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"The U.S. Army War College Methodology for Determining Interests and Levels of Intensity," by H. Richard Yarger and George F. Barber, U.S. Army War College, Carlisle Barracks, Carlisle, PA, 1997. Adapted from Department of National Security and Strategy, Directive Course 2: "War, National Policy & Strategy" (Carlisle, PA: U.S. Army War College, 1997) 118-125. The U.S. Army War College Methodology for Determining by H. Richard Yarger and George F. Barber, eds.
Interests and Levels of Intensity
"The U.S. Army War College Methodology for Determining Interests and Levels of Intensity," by H. Richard Yarger and George F. Barber, U.S. Army War College, Carlisle Barracks, Carlisle, PA, 1997. Adapted from Department of National Security and Strategy, Directive Course 2: "War, National Policy & Strategy" (Carlisle, PA: U.S. Army War College, 1997) 118-125.
The U.S. Army War College Methodology for Determining
by H. Richard Yarger and George F. Barber, eds.
While strategy is surely an art it is also a science, in that it follows certain patterns which require a common understanding of terminology, adherence to certain principles, and application of disciplined and creative thought processes. Therefore, the development of national security strategy lends itself to a methodology that can aid the strategist through the major steps in the process from the determination of interests to an effective strategy. This paper provides the Army War College methodology for the development of National Security Strategy and supporting strategies keyed to the elements of national power.
This methodology is not a formula that yields a perfect strategy. It is merely a guideline that assists the strategist in considering the multiple components and issues of strategy formulation. Strategy will be developed in keeping with particular features of the time, place, circumstances, and personalities involved. The following guidelines offer an approach to address the complexity of strategy, and offer the strategist hope of achieving the coherence, continuity, and consensus that policy makers seek in developing and executing national security.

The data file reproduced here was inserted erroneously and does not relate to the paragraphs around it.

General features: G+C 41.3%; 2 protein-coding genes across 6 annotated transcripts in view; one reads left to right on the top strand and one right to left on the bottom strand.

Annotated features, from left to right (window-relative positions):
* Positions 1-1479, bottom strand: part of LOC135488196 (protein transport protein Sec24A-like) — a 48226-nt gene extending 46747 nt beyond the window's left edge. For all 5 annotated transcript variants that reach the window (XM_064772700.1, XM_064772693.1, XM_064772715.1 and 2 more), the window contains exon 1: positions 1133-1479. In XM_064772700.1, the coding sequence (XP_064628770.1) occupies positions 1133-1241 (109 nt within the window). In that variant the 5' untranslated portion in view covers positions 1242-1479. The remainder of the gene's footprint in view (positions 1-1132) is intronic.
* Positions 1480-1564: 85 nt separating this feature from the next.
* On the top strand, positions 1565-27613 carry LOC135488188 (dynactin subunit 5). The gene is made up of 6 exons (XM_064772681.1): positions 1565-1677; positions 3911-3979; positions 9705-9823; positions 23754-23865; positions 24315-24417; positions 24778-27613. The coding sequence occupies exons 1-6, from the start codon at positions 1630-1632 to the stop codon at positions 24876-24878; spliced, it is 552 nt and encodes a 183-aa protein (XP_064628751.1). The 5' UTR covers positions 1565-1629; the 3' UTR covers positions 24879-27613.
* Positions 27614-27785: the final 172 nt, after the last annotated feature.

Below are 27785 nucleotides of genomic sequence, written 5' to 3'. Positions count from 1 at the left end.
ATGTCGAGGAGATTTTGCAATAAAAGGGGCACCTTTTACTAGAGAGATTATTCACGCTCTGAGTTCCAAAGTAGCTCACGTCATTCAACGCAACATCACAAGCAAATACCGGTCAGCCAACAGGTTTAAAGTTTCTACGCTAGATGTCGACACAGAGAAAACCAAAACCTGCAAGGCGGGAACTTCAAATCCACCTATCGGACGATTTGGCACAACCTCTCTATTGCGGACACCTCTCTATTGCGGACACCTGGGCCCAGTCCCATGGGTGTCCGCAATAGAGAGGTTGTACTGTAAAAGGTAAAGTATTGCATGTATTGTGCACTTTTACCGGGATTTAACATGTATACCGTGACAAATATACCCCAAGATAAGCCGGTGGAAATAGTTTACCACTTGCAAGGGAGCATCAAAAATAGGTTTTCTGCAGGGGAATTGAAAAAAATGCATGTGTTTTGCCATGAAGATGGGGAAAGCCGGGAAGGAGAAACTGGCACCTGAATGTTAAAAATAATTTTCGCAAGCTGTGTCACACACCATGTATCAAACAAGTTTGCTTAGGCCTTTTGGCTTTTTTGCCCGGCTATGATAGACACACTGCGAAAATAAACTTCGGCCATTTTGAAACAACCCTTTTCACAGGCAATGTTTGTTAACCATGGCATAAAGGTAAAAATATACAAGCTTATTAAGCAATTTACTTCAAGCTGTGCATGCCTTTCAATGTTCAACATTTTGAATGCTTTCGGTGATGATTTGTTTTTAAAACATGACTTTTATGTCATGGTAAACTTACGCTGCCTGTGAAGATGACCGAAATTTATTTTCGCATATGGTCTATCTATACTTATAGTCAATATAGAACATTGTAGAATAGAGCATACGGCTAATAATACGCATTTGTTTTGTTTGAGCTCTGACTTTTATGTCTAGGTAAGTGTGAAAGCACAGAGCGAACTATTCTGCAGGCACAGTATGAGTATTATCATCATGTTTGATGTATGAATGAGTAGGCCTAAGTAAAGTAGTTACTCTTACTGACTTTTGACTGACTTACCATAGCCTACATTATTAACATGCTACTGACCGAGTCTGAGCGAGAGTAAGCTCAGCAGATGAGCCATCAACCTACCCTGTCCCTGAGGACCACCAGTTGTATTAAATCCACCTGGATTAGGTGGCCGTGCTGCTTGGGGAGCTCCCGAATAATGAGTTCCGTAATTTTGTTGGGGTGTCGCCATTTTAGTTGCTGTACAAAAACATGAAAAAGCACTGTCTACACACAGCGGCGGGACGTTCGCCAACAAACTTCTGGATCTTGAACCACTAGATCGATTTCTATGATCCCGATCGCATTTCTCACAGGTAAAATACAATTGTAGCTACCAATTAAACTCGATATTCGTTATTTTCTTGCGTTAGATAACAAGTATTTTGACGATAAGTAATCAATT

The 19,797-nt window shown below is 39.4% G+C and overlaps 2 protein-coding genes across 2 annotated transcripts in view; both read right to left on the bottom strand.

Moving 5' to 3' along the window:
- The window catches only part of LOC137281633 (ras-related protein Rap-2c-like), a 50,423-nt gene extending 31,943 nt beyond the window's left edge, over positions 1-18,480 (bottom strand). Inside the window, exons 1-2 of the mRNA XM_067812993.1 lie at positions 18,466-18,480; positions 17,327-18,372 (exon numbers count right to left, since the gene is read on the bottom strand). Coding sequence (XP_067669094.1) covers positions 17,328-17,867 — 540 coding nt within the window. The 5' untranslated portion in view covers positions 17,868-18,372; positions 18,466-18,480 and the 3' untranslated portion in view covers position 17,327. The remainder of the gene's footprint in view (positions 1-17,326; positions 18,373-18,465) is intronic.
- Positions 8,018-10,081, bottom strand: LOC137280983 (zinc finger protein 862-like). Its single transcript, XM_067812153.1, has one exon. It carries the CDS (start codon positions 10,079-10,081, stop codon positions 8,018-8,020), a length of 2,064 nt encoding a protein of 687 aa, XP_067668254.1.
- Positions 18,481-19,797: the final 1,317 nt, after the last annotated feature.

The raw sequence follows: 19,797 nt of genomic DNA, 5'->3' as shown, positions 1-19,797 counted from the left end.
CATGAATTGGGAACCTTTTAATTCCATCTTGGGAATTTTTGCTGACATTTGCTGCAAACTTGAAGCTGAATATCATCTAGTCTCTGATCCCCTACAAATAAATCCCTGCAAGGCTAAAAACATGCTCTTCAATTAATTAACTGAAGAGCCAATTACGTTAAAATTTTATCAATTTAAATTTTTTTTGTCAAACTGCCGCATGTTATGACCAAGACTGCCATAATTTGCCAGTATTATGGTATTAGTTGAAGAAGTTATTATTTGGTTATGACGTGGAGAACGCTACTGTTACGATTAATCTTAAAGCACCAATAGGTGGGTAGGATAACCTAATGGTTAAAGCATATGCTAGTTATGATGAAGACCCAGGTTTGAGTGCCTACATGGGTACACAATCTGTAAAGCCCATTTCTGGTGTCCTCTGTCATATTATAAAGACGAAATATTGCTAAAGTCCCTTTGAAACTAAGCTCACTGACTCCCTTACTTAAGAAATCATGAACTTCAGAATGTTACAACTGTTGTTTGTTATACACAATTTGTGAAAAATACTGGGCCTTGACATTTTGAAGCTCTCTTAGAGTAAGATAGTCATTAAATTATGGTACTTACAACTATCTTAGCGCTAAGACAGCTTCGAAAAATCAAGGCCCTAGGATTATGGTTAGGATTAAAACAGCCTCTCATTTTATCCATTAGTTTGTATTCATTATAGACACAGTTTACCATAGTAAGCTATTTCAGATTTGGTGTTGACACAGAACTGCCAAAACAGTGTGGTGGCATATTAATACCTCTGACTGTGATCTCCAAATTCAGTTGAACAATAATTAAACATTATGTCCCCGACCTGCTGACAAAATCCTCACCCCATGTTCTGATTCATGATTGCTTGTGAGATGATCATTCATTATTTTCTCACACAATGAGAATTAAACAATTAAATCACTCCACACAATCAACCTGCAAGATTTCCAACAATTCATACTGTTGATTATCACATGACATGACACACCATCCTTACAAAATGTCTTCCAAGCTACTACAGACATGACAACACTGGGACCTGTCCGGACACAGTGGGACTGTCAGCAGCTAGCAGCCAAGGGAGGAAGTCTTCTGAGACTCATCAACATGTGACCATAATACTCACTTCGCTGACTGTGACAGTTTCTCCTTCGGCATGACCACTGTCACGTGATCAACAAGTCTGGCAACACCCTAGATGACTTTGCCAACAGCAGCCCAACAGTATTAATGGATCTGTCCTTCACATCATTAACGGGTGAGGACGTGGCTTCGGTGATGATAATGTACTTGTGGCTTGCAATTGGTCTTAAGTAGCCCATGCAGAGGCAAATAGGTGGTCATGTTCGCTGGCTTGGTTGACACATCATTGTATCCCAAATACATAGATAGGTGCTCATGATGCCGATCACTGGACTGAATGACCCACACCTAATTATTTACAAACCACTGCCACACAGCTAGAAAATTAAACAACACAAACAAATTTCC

National Security Strategy is derived from an assessment of our national values as they exist in the global environment. U.S. national values represent the legal, philosophical and moral basis for continuation of our system. These values provide our sense of national purpose. They can be found in the nation’s founding documents such as the Declaration of Independence and the Constitution. Values are expressed in Presidential Proclamations as illustrated by the Monroe Doctrine and the Emancipation Proclamation. The current National Security Strategy document identifies core American values. Historical actions and reactions and public opinion often express values since values are situational and are modified over time. Values are also often contradictory of one another. Nonetheless U.S. values are the basis for the development of national interests. A strategist must be cognizant of national values.
Nations, like individuals, have interests--derived from their innate values and perceived purposes--which motivate their actions. National interests are a nation's perceived needs and aspirations in relation to its international environment. U.S. national interests determine our involvement in the rest of the world. They provide the focus of our actions, and are the starting point for determining national objectives and the formulation of national security policy and strategy. Interests are expressed as desired end states. Interest statements do not include verbs or action modifiers.
A U.S. interest is stated as:
National independence and territorial integrity.
notProtect national independence and territorial integrity.
The survival of an independent Israel.
notDefend Israel from attack.
A region free of internal conflict.
notAssure a region free of internal conflict.
Access to raw materials.
notProtect sources of raw materials.
Unrestricted passage through international waters.
notSecure sealines of communications.
Theorists in political science group interests in categories to show the major types of interests and apply levels of intensity to show the priority or criticality of an interest. Using a composite of the approaches developed by Nuechterlein and Blackwill, the Army War College methodology groups national interests into four categories and three levels of intensity.
Categories are means to help organization. Keep in mind the breakdown is somewhat artificial and an interest may spill over into multiple categories. Thus, while "access to Persian Gulf Oil" as a U.S. national interest has a primary category of "Economic Well-Being", it also ties into other categories such as "Promotion of Values" based on our value of free trade. The four categories used by the USAWC are:
(1) Defense of the Homeland: Refers to protection against attack on the territory and people of a nation-state in order to ensure survival with fundamental values and political systems intact. It generally means physical security.
(2) Economic Prosperity: Refers to the attainment of conditions in the international environment that insure the economic well-being of the nation.